Over a decade since their last cinematic outing, Jim Henson’s iconic, comedic felt creations face a tough dilemma. Do they put on a spectacular show at the old Muppet theatre to restore their name and glory or do they slip away into the night; icons of a less complicated and cynical time? Whilst that may describe the plot of the movie itself, it also sums up the real world that the Muppet franchise finds itself in at present. Kid’s entertainment is mostly cyclical and yesterday’s fad creates indifference if not complete ignorance. However the care of craft is crucial and it seems to have paid of hugely. After a terrific Thanksgiving opening in the States, James Bobin’s reboot arrives on these shores. As someone who always liked and enjoyed The Muppets yet not a die-hard fan, I approached this with a certain sense of trepidation. Thankfully I was rewarded with one of the smartest, funniest and simply joyful mainstream family films of recent memory.
The central plot revolves around young Muppet Walter and his human brother Gary (Jason Segal, also the films co-writer). Growing up as the only Muppet in the ridiculously idyllic Smalltown, Walter finds comfort and joy through the Muppet Show on television. All grown up the two head to LA with Gary’s girlfriend Mary (Amy Adams in full on charm mode) in tow to see the Muppets Studios. However they find the studio empty and in decline, the Muppets broken up and etching out meagre livings and worst of all an evil oil baron literally named Tex Richman (a game Chris Cooper) planning to tear down the studios and dig up the black gold he has found beneath. It’s up to Walter and his friends to band Kermit and his Muppet companions together for one last show in order to raise funds and save their precious theatre. To be honest it’s a fairly tired and tested plot device yet the creators crucially realise that the journey is what counts and not the destination. For a film that is primarily aimed at a youth market, it’s a surprisingly melancholic experience as the central Muppet characters are forced to face their redundancy. These issues are raised on a more direct level with Walter and Gary who must confront the inevitable distance that grows between them.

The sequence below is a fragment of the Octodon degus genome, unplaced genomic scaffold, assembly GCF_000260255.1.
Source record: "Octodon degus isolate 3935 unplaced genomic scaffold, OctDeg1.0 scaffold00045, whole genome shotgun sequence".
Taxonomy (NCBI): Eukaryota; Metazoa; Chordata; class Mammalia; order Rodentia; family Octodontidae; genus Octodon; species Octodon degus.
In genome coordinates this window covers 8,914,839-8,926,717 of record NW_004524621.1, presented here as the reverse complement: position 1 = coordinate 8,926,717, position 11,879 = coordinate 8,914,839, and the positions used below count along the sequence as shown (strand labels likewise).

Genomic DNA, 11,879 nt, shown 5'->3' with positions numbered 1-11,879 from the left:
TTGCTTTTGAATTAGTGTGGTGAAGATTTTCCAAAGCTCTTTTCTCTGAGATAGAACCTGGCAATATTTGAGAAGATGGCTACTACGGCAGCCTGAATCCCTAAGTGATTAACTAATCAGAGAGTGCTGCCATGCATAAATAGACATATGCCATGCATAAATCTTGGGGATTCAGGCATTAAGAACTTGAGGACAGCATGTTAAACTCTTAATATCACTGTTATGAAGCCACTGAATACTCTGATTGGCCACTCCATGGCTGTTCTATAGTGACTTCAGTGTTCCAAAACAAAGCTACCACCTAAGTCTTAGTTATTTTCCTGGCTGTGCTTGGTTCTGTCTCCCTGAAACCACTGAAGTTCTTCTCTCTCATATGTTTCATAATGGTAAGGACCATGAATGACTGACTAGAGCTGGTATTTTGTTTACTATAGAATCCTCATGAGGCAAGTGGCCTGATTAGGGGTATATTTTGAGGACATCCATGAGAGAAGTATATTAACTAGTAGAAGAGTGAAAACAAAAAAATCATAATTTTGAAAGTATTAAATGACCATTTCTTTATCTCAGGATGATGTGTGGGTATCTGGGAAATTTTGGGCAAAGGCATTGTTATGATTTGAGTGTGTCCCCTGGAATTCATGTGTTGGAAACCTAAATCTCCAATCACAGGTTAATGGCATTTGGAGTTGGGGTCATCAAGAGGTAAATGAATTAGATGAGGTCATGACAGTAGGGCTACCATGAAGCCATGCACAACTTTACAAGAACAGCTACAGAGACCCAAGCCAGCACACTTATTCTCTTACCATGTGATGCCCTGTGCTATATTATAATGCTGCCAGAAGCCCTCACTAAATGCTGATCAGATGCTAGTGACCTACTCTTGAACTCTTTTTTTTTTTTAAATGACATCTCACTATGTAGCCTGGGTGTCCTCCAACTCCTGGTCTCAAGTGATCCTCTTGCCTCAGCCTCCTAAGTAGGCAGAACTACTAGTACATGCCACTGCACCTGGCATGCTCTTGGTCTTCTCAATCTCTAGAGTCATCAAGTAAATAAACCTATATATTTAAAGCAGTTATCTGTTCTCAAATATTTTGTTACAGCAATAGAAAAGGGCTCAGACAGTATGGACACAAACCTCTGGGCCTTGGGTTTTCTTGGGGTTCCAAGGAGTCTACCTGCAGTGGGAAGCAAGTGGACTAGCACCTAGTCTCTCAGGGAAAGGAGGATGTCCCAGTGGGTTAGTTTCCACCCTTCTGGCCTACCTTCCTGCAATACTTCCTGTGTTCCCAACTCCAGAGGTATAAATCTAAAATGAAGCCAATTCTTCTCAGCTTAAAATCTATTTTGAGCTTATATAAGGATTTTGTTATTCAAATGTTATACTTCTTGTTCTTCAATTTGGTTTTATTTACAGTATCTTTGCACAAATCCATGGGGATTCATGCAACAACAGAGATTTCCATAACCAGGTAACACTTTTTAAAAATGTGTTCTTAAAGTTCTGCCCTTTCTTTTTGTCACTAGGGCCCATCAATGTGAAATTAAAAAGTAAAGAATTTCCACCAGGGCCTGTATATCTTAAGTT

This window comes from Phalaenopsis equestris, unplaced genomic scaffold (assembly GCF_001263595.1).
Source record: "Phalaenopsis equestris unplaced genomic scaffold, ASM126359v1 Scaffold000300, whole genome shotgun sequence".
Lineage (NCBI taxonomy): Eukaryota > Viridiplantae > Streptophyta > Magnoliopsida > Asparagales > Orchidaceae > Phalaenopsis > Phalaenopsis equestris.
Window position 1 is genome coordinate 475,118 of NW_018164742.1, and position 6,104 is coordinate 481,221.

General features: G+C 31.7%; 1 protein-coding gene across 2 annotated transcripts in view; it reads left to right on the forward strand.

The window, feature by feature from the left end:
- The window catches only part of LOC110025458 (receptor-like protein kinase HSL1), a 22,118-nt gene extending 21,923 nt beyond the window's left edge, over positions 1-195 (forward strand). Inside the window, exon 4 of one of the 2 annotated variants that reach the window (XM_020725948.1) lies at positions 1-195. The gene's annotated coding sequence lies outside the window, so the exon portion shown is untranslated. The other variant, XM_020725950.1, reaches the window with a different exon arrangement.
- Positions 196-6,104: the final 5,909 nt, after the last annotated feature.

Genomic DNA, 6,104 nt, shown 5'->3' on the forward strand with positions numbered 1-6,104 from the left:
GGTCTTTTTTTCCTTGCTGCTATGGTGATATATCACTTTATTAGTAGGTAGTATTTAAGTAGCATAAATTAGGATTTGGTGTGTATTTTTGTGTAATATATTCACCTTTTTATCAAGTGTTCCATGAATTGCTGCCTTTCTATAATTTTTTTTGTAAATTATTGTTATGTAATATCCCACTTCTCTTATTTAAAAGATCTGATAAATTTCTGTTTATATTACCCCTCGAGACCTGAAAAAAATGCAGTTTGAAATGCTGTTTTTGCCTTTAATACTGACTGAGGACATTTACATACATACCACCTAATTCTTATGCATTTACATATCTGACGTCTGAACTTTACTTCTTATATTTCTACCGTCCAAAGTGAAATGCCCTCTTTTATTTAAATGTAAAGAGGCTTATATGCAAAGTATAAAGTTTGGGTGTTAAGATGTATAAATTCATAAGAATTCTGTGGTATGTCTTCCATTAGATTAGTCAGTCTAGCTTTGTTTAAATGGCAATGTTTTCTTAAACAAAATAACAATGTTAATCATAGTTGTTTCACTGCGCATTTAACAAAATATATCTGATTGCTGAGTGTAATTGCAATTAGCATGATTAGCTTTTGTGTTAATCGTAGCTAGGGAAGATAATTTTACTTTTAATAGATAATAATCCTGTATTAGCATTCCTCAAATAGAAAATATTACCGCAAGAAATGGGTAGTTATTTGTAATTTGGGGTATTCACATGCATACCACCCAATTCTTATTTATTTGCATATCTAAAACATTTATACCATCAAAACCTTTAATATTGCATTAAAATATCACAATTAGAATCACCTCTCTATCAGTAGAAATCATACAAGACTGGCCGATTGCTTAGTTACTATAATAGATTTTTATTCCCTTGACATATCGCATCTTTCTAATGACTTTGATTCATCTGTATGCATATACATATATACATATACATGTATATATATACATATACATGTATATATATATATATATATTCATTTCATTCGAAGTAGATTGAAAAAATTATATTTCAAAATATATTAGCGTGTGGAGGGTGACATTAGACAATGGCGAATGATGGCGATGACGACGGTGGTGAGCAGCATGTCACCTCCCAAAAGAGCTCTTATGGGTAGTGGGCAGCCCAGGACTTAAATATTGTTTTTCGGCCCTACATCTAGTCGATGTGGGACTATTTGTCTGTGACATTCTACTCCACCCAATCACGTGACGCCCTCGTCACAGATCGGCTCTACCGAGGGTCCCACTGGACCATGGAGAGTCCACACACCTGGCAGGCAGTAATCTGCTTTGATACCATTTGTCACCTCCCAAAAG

As brave a move this is for a kid’s movie, only a fool would believe this would take the route of a Shakespearian drama. Bobin and Segal clearly understand the nostalgic appeal of the characters and play it wonderfully with a firmly tongue in cheek sense of humour that at once ridicules the characters flaws yet is clearly on their side and delights in their antics. Fozzy tells his bad jokes, Gonzo will perform death defying stunts and Animal will be unable to resist the drums. They’re aware their living in a movie world and there are several witty and well placed jokes referencing the confines of the films narrative that work well for both old fans and newbie’s alike. The human cast rise to the task with equal aplomb noticeably during the films playful song and dance sequences penned by Bret McKenzie of HBO’s brilliant Flight Of The Concords. The piece ‘Man or a Muppet’, drifts effortlessly between melancholy and mirth with a great visual pay-off. There’s also the bizarre sight of an Oscar winning dramatic actor rapping about his wealth with dance backing.
Everyone’s up for a laugh in the film, a clear fact from the celebrity cameos associated with the Muppets from their early days. The likes of Alan Arkin and Emily Blunt send up their own images in brief but well timed spots but perhaps in some of the later scenes there seems to be a wary degree of redundancy in the appearances, as though the makers just tried to get as familiar faces in as they could. This is particularly noticeable at the films climax; could they really have not found anyone else to ‘co-host’ the show. It’s one of a few niggling flaws that slightly undermine the film such as particular favourites such as Rolfe and Beaker getting only limited screen time (though understandable due to the brisk running time) and a only creeping sense of infantile humour that feels at odds with the all generations aspect of the original show. But no mind, these are only small flaws with what is otherwise a genuine gem of family entertainment and a glorious return to form for a set of beloved characters. Hell, ever Waldorf and Statler would be cheered up by it.